National Paranormal Society NPS FOCUS June 2016 - Page 77

magnetic tapes accompanied many of the early paranormal investigators, including the famous Ed and Lorraine Warren. Reel-to-reel tapes were first, then cassette, and now many smaller versions, such as mini and micro cassettes. There are benefits and there are drawbacks to this method, however. In today’s market there are many options in the digital recording field. Here we will take a look at how conventional tape recordings compare.

The initial theory is that ghosts magnetically imprint communication onto tapes. However, conventional tape recorders also create a lot of “noise” as well. This noise is both electric and mechanical. Electrical noise can be produced by the motor using current, while mechanical is the noise produced by the recorders wheels, motor, and the actual tape moving. It has been said that some of the electrical noise is conducive to spirits coming through, as it creates somewhat of a “white noise" effect.

Tapes also have the benefit of being a hard piece of evidence, which stores well for many years under the right conditions. Tapes are also more difficult to manipulate, thus creating potentially “credible” evidence. There is also no compression of the files, as in many digital

Digital audio recording is the method of sounds picked up by microphone or similar device being converted into a stream of numbers representing the changes over time in air pressure for audio, and then recorded to a storage device. To play back a digital sound recording, the numbers are retrieved and converted back into their original analog waveforms so that they can be heard through a speaker.

Explanations for exactly how EVP’s are captured vary greatly, from humans imprinting their thoughts directs onto the digital medium through physcokinesis to radio interference as well as the tendency of the human brain to recognize patterns in random stimuli, sometimes referred to as auditory pareidolia. Auditory pareidolia is a common phenomenon in that the human brain incorrectly interprets random sounds with familiar sounds.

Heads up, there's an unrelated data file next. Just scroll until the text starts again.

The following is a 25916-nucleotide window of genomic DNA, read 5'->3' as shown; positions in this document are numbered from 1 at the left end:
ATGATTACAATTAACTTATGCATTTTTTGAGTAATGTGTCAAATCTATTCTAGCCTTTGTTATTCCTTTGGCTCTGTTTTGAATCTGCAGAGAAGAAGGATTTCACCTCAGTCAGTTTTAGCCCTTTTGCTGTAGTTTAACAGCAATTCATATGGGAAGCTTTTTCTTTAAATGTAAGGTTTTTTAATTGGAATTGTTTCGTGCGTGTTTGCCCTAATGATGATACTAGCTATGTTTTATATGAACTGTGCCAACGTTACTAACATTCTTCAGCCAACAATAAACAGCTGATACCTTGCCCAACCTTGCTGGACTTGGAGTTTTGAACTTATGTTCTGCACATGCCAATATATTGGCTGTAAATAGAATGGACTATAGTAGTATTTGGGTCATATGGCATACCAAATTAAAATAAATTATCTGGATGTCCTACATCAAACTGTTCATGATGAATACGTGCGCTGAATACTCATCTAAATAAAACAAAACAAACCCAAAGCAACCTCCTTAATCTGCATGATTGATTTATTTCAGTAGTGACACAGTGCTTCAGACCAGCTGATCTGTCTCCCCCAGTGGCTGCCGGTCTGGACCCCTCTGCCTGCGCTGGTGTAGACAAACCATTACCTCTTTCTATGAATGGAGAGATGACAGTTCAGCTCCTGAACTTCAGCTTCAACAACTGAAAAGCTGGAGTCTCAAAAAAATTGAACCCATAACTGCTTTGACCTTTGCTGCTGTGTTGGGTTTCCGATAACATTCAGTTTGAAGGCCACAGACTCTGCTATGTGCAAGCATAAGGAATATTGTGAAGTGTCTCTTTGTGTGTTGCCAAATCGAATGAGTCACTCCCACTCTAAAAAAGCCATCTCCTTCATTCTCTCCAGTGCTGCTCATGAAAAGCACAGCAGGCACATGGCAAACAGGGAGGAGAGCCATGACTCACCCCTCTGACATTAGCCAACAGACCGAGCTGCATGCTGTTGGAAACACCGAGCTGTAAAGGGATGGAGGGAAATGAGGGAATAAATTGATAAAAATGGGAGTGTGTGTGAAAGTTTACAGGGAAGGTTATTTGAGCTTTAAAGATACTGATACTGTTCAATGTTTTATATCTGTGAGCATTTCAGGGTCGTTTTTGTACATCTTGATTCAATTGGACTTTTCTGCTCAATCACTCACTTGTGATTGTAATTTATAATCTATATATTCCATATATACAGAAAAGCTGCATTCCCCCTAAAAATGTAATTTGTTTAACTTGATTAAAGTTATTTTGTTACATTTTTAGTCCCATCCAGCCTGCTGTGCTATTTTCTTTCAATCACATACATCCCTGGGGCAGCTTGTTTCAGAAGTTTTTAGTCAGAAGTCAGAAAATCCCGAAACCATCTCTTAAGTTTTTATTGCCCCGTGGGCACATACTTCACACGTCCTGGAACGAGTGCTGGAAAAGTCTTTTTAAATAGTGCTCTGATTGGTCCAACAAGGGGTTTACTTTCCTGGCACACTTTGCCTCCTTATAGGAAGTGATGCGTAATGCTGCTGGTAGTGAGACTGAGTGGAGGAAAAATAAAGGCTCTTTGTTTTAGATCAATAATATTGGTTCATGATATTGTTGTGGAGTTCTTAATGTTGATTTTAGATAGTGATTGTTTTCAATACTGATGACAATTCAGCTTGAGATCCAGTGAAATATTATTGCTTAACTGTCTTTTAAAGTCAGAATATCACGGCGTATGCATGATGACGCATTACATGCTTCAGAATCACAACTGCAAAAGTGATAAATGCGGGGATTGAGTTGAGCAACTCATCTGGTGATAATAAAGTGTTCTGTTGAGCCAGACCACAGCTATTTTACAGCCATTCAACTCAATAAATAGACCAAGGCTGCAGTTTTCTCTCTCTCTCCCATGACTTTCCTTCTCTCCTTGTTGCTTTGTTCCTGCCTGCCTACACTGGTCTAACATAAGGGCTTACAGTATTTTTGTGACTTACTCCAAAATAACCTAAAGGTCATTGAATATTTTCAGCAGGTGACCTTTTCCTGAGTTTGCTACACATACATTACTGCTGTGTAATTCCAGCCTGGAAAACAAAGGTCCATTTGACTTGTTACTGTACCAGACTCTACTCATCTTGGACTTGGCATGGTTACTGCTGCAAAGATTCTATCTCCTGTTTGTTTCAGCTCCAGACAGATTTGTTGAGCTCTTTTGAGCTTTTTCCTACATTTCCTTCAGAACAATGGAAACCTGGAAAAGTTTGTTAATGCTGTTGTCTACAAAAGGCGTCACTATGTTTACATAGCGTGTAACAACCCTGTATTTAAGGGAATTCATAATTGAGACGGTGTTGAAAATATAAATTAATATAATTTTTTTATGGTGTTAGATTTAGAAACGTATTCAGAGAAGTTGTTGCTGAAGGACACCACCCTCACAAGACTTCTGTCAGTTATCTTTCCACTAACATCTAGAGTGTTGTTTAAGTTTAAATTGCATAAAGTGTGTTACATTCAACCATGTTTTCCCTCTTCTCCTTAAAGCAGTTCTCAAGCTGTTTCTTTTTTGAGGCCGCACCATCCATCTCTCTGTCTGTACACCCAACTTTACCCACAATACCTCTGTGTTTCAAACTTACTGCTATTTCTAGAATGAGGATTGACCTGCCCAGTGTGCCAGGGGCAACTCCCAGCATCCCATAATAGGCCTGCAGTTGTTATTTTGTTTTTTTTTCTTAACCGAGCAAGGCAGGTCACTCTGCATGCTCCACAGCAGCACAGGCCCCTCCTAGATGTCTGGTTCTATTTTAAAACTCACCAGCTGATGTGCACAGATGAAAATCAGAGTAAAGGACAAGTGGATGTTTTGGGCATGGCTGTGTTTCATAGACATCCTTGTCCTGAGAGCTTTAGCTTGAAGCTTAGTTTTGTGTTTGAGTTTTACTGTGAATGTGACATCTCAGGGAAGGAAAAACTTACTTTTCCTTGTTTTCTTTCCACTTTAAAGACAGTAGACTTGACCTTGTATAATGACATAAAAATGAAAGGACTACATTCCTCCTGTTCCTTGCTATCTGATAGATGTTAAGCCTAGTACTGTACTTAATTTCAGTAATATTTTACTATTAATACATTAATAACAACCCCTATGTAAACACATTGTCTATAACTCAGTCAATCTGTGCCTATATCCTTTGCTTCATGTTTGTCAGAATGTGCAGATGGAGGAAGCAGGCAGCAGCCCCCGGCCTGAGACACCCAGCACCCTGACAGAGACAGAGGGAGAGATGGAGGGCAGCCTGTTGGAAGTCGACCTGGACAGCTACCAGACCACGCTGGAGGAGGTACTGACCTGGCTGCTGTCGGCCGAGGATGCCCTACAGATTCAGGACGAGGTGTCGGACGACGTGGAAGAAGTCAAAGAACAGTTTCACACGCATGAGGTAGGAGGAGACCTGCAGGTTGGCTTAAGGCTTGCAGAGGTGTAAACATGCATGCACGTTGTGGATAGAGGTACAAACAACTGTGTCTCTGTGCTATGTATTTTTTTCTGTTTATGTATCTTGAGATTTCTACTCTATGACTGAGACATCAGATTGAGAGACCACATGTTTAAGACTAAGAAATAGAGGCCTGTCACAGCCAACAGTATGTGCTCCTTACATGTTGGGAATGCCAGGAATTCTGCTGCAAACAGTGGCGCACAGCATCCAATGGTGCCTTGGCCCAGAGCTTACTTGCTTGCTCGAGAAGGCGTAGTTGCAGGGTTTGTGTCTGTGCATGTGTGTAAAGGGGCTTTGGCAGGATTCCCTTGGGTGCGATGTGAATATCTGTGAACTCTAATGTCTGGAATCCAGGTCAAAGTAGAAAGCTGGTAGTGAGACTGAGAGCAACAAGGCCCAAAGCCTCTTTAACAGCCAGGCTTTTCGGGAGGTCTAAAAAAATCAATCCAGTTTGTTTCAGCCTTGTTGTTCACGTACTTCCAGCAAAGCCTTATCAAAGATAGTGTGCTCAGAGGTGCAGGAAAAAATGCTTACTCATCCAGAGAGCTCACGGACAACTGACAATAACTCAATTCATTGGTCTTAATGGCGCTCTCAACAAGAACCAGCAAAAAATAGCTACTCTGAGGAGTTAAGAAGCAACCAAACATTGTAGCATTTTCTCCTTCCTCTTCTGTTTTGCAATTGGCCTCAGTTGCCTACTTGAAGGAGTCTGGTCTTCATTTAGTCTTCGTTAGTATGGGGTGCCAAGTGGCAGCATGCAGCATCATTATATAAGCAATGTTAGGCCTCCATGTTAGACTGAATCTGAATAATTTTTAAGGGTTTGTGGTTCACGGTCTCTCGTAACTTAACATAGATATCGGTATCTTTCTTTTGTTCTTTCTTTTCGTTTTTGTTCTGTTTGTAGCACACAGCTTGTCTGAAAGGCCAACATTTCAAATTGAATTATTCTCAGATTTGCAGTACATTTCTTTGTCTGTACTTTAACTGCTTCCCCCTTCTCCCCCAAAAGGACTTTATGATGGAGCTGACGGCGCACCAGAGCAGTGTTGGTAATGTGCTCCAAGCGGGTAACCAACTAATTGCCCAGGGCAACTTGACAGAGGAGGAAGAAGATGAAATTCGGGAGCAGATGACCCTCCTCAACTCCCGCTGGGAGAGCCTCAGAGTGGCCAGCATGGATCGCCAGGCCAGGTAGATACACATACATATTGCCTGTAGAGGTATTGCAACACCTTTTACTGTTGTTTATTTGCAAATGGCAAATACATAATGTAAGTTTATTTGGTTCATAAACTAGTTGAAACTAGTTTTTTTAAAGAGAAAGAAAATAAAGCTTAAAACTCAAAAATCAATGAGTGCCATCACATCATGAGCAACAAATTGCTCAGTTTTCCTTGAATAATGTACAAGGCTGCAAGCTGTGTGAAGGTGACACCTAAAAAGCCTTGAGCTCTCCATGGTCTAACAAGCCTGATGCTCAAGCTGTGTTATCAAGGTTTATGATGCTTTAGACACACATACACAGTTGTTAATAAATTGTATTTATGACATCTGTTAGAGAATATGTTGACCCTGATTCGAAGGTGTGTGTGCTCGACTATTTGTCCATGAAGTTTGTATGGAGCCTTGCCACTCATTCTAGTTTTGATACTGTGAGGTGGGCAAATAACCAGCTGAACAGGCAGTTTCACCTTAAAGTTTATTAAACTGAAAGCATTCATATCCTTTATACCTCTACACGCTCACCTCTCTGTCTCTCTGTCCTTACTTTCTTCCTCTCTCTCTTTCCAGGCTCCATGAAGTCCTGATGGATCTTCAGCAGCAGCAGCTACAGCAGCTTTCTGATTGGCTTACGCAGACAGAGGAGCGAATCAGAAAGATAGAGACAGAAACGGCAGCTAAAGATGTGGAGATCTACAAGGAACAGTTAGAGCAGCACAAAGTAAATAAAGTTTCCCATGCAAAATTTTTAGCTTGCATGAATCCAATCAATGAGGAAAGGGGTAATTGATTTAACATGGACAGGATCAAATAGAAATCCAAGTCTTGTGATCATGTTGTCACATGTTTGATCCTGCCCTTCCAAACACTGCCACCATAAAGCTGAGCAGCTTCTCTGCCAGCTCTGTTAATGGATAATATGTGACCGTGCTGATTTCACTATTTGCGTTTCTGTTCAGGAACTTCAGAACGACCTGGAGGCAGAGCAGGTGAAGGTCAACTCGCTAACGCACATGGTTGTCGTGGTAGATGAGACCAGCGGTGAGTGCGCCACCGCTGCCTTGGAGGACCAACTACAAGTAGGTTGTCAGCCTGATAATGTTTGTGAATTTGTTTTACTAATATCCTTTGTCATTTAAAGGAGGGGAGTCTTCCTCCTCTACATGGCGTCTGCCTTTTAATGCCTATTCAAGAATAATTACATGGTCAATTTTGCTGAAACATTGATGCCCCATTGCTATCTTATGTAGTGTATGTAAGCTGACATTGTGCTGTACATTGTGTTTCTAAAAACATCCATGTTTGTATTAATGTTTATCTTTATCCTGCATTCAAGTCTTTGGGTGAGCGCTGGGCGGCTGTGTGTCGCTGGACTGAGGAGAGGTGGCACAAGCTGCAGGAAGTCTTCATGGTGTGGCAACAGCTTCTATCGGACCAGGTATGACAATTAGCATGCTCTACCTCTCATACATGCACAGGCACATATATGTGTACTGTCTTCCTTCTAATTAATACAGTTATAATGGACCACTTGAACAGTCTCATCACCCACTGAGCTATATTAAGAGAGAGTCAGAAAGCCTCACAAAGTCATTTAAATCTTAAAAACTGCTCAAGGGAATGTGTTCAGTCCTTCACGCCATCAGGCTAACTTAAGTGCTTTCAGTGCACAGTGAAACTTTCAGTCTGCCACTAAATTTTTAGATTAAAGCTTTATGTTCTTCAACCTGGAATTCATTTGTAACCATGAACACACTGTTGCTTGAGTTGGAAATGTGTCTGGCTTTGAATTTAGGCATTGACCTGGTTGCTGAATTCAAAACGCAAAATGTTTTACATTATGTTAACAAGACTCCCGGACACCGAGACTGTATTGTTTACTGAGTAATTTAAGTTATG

Audio EVPs can also be gathered using video equipment, although the microphones on most low end video cameras is not of the quality of many digital audio recorders. None the less, many quality EVPs have been captured as video is shot either while investigating, or the camera being left unattended.

recordings, and no adjustments for sensitivity and noise reduction. What you record is what you get. However, tapes can be comparatively expensive, and they are generally limited in recording time to 30-45 minutes.

A drawback of analog is that eventually you will probably want to create a digital file anyway. This means you will first have to get it into your computer, and have software to use it. Inputting analog is not difficult, but is time consuming. Generally, you must input via the headphone or output jack in real time. Thus a 45 minute tape will take 45 minutes to input. Once in the computer, software allows you to cut out potential evidence, and even clarify it via noise filters, etc. This however, can lead to manipulation, which can lead to false conclusions.

Although digital recording had been around since the 1930’s, it was not perfected for studio use until the 1960’s, and for home use until the 1970’s. Although it was used sporadically by various paranormal investigators and parapsychologists, it was not until the Ghost Hunters TV show that digital voice recording for mainstream investigating became commonplace.